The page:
"These seeds are a public heritage that farmers have developed over millennia.Apart from the bio-piracy threat posed by CGIAR, the Treaty is now considering digitalizing the genetic information of the seeds in these seed banks which will make it easier for private companies to patent native genetic information, which will mean a certain death of the Treaty" said Tanmay Joshi, of Nagpur Beejotsav Gat and Shetkari Sanghthan.

Though there is a clause that any commercial benefits arising out of the use of these materials should be shared with the countries where they have originated, there is no legally binding obligation. Indian farmers are thus made even more vulnerable in this era of rampant bio-piracy practiced by large agri-businesses.

Farmers groups are dissuading the Government from entering into any collaboration with the multilateral Global Information System or the DivSeek programme, both of which are aimed at dematerialising peasant seeds by converting it into data of their genetic information, until stronger provisions are made for safeguarding their rights over seeds and against intellectual property rights.

“We hope that our concerns are well heard and acted upon. Upholding the democratic principles that lie within our constitution, we expect and request our Government representatives to have prior discussions with us before presenting at international conferences. Our seed security is at stake”, said Yudhvir Singh, convener of the AICCFM.

India is a megadiverse nation of rich plant genetic heritage with thousands of varieties in each food crop species. Many of these native crops have proven traits against the effects of climate change like droughts, floods, submergence and salinity. Efforts should be taken to protect, preserve and promote their cultivation without any risks of private patent restrictions. The Kigali Conference will determine whether India’s food sovereignty and the natural rights of our food producers can be protected at the global level.

Contact Information for Interviews
1.      Yudhvir Singh– +91-9868146405; Email: yudhvir55@yahoo.com
2.      Tanmay Joshi– +91-8087502186; Email:  tanmay_sj@yahoo.com




Notes
[1] The Indian Coordaintion Committee of Farmers movements is a national alliance of mass based farmers movements formed in early 1990s and comprises of big farmers movements such as Bhartiya Kisan Union, Karnataka Rajya Raitha Sangha, The Tamilaga Vyavasayigal Sangam, Shetkari Sanghatna and Kerala Coconut Growers Association . Collectively they represent more than 300 million farmers nationally.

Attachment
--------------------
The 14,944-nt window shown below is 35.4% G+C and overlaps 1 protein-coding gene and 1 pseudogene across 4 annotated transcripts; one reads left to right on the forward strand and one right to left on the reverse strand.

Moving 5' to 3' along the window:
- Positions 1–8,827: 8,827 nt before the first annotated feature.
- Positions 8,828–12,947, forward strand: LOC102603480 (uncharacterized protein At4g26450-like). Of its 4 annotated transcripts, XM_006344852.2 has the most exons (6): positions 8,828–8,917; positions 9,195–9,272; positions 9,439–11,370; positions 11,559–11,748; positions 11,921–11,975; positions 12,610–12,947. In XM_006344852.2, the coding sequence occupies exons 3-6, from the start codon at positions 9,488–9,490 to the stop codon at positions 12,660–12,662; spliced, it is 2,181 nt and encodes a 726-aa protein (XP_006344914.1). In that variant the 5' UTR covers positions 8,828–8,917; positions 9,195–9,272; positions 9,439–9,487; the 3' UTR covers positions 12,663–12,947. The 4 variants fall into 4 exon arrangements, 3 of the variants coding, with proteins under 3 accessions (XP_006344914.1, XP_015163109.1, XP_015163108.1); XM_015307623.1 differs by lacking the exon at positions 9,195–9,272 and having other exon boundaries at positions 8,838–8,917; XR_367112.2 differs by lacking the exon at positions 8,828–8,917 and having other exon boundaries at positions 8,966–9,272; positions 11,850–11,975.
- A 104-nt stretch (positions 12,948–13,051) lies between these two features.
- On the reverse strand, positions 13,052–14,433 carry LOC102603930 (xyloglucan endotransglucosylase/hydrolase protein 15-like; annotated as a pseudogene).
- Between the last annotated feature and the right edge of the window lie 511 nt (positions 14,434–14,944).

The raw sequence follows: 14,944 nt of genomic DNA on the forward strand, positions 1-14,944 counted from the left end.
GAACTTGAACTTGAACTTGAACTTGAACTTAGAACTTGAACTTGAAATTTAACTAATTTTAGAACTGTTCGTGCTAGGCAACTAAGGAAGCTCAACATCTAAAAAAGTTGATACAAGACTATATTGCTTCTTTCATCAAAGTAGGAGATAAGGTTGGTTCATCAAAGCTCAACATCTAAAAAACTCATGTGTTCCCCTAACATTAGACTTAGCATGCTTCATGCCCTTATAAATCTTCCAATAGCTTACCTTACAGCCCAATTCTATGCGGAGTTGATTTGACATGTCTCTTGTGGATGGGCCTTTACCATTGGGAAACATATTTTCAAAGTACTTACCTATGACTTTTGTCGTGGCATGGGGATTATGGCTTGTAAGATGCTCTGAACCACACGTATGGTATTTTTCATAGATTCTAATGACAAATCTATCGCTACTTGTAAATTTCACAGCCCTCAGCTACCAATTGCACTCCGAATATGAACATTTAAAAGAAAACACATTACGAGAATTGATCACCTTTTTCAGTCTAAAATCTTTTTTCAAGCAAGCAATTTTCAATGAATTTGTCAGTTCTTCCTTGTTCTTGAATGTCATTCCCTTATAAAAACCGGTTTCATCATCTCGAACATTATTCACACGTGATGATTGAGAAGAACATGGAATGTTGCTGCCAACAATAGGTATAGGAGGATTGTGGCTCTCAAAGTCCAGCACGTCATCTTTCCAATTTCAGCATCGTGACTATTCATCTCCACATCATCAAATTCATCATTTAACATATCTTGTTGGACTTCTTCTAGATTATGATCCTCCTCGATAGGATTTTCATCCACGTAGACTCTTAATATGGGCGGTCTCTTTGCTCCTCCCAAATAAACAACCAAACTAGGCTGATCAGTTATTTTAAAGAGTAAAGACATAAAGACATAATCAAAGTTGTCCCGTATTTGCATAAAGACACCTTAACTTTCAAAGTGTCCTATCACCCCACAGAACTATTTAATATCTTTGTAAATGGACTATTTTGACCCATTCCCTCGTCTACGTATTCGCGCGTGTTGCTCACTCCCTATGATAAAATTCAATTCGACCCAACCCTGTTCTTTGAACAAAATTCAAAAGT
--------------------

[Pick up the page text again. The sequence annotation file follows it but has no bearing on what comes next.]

[2] The objectives of the International Treaty on Plant Genetic Resources for Food and Agriculture are the conservation and sustainable use of all plant genetic resources for food and agriculture and the fair and equitable sharing of the benefits arising out of their use, in harmony with the Convention on Biological Diversity, for sustainable agriculture and food security. See: http://www.fao.org/plant-treaty/en/
[3] Mr. R.K. SINGH is the Indian focal point for the treaty -
Department of Agriculture and Cooperation
Joint Secretary (Seeds)
Krishi Bhavan
New Delhi - India
Phone Number: +91 1123389241
Fax Number: +91 1123387669
Email Address: 
jsseeds-agri@nic.in


Link to the Original Letter -http://lvcsouthasia.blogspot.in/2017/10/indian-peasants-write-to-goi-on-matters.html

Thursday, October 26, 2017

Indian peasants write to GOI on matters related to the International Seeds Treaty

All Indian Coordination Committee of Farmers Movements
Road No. 2, A – 87, Mahipalpur Extension, New Delhi – 110 037, IndiaTel:+91-9899435968 ; Email: yudhvir55@yahoo.com 

26/10/2017



To,

Mr R.K. SINGH
National Focal Point of India,
International Treaty on Plant Genetic Resources for Food & Agriculture,
Department of Agriculture and Cooperation,
Joint Secretary (Seeds),
Krishi Bhavan,
New Delhi – India.

Sub: Concerns of Indian peasants on matters related to the International Seeds Treaty & the upcoming Governing Body session of the same.

Dear Sir,

We, the undersigned, are the representatives of peasants and peasant organizations, coalitions and groups of concerned individuals. The 7th Governing Body (GB) session of the International Treaty on Plant Genetic Resources for Food & Agriculture (ITPGRFA) is going to commence soon in Kigali, Rwanda. We have the following concerns regarding the state of plant genetic resources for food and agriculture (PGRFA) and farmers’ rights over the same:

1. Effective participation of farmers in the decision-making processes.
Article 9.ii.(c) of the Treaty states that farmers’ right to participate in making decisions on matters related to conservation and sustainable use of PGRFA should be protected and promoted. Since the adoption of the Treaty in 2001, not once has there been any noticeable effort from your side, to consult us with matters regarding the treaty which has a direct impact on the conservation and sustainable use of PGRFA. We, therefore, are a bit concerned and completely unaware of the stand that the Indian government is going to take on some of the important matters of the Treaty that are going to be discussed and debated at the upcoming GB session of the ITPGRFA.